ghost » goat

Chiefly in:   give up the goat

Classification: English – idiom-related

Spotted in the wild:

  • My old 14″ monitor went completely wrong and after a few years trusty service it finally gave up the goat, hence my need to find a new monitor for my little machine. (Ciao.co.uk review, Feb. 18, 2001)
  • The INS had finally given up the goat, and we were standby gauges only. (Naval Safety Center, Approach Magazine, 2004)
  • Canon mp760 gave up the goat. (TGForumz, Sep. 22, 2005)
  • One could argue that since he’s focused his practice largely on documentary filmmaking since the Eighties … he might as well have given up the goat for all the attention given to the form in theaters in the media until recently. (Reverse Shot Online, Winter 2006)
  • Luckily our old Toyota just got us through and then gave up the goat. (ABC Rural, SA Country Hour, Jan. 11, 2006)
  • Stay calm, collected, and don’t give up the goat. (Paul Davidson, Ten Rules for Making Rules, Apr. 16, 2006)

Analyzed or reported by:

  • Jeanette Winterson (The Times, May 13, 2006)

Jeanette Winterson writes:

The other day my elderly country neighbour asked for a bit of help to get his new washing machine into the kitchen. That generation never use “it”, always, “he” or “she”, so I wasn’t surprised to hear the washing machine called “he”, but I was surprised by what followed: “My old washing machine, he’s given up the goat,” he said, in a broad Gloucestershire accent.

“The goat?” I replied. “Are you sure?” “Oh, yes,” said my neighbour, “ain’t you never heard that expression before, given up the goat?” “Well, not exactly . . . where does it come from?” “Ah well,” said my neighbour, “in the old days, when folks didn’t have much, and mainly worked the land, a man would set store by his animals, especially his goat, and when he come to die, he would bequeath that goat to his heirs, and that is why we say, ‘he’s given up the goat’.”

I am thrilled with this and from now on there will be no more ghosts, only goats.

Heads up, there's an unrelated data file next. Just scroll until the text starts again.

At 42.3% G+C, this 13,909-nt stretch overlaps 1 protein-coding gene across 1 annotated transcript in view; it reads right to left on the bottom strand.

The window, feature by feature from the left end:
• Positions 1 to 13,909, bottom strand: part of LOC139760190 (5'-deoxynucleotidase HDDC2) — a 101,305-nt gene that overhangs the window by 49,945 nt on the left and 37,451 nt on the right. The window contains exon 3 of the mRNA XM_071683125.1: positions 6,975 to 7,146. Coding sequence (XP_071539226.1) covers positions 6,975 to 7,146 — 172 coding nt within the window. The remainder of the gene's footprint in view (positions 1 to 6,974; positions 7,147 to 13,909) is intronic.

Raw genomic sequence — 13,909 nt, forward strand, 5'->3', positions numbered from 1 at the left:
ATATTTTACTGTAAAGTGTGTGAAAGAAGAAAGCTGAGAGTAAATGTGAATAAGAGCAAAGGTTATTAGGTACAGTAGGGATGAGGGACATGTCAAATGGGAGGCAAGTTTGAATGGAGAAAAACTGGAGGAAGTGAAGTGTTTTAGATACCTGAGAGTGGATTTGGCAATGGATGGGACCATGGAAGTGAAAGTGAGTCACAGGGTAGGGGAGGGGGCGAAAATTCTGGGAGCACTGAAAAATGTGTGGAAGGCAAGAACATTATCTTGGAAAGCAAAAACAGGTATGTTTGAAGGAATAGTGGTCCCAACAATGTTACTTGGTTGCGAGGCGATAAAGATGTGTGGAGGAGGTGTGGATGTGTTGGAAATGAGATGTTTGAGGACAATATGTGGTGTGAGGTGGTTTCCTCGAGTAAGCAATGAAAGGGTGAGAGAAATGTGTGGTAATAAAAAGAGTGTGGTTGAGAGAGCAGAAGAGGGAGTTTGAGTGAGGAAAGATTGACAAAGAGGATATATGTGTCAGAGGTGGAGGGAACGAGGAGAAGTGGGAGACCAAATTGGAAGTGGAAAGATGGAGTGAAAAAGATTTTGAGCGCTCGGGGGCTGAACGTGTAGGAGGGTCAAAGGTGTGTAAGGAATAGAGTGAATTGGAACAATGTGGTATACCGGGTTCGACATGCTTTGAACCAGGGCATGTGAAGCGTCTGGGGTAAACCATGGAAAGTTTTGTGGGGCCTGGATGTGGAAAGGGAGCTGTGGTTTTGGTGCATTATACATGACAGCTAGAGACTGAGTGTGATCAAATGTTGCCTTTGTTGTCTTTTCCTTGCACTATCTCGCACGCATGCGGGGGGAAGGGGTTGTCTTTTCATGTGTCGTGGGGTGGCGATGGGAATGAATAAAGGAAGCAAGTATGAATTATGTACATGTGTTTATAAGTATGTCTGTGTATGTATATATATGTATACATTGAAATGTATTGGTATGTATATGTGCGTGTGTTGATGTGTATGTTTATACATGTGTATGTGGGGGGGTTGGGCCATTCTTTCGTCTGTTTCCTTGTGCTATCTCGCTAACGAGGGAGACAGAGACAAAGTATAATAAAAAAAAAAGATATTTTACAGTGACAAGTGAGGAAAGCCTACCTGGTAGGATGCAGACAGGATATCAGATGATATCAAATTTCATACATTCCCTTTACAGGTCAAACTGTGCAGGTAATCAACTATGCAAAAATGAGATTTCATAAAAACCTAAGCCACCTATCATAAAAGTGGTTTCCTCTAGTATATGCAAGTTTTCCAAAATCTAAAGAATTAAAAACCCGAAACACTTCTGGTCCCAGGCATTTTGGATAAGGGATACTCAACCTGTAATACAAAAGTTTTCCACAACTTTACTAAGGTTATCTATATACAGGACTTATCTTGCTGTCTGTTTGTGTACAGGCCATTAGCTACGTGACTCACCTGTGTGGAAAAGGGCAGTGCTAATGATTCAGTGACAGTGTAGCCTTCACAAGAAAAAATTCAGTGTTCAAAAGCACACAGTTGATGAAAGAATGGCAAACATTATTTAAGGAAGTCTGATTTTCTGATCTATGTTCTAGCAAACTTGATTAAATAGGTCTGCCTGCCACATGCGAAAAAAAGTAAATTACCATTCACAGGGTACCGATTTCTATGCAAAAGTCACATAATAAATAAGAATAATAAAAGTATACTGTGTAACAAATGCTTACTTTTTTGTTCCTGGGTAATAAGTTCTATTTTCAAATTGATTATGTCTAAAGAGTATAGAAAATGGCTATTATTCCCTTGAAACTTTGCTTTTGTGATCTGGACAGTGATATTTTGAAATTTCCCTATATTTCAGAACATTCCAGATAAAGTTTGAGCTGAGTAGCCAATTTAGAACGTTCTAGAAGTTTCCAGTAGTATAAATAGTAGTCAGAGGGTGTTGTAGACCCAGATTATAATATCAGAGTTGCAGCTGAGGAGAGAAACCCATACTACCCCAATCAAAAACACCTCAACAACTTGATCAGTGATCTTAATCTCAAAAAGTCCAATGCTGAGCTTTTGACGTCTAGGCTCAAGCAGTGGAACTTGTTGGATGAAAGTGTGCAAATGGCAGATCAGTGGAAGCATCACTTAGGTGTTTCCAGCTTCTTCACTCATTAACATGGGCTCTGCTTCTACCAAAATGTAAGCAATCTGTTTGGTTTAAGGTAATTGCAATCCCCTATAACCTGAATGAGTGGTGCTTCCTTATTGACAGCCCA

| 4 comments | link | entered by Ben Zimmer, 2006/05/20 |

oats » oaks

Chiefly in:   sow one's wild oaks

Classification: English – idiom-related

Spotted in the wild:

  • Betty Jean loves Ezekiel with her heart and soul. She hopes he will sow his wild oaks soon and will finally be able to love only her. (Amazon member review, for "Are You Satisfied, Yet?")
  • So if you are into artsy films with over the top romance this movie is for you . . . Just watch out for ape/wolf man thing sowing his wild oaks. (Amazon member review, for "Bram Stoker's Dracula" DVD)
  • This kid took a summer off to try and sow some wild oaks in the music industry. Didn’t pan out. (alt.sports.football.pro.jville-jaguars, Apr. 21, 2000)
  • Some people spend the first six days of the week sowing wild oaks and then go to church on Sunday to pray for crop failure! (National Christian Choir, Director's Notes, Feb. 27, 2006)
  • I sowed a lot of wild oaks in my youth. When the crop came in I was in the fast lane on highway to hell. (Courttv.com message board, May 4, 2006)
  • I didn’t want to be all uptight about my body. I wanted to soar my wild oaks. (What it feels like..., May 17, 2006)

The substitution of oaks for oats in this expression is sometimes used as a joke (though note that two of the examples above involve jokes about “crops” that actually make less sense with oaks). It’s possible that this eggcorn appears more frequently in dialects where postvocalic stops like /t/ and /k/ are glottalized, though the /k/-/t/ alternation is not uncommon in wider usage (see, for instance, buck naked » butt naked). The last example (provided by slangologist Grant Barrett) is a double eggcorn, combining the oaks substitution with sow » soar (a non-rhotic substitution like sought after » sort after).

See also soak one’s wild oats.

| Comments Off link | entered by Ben Zimmer, 2006/05/19 |

lost » loss

Chiefly in:   no love loss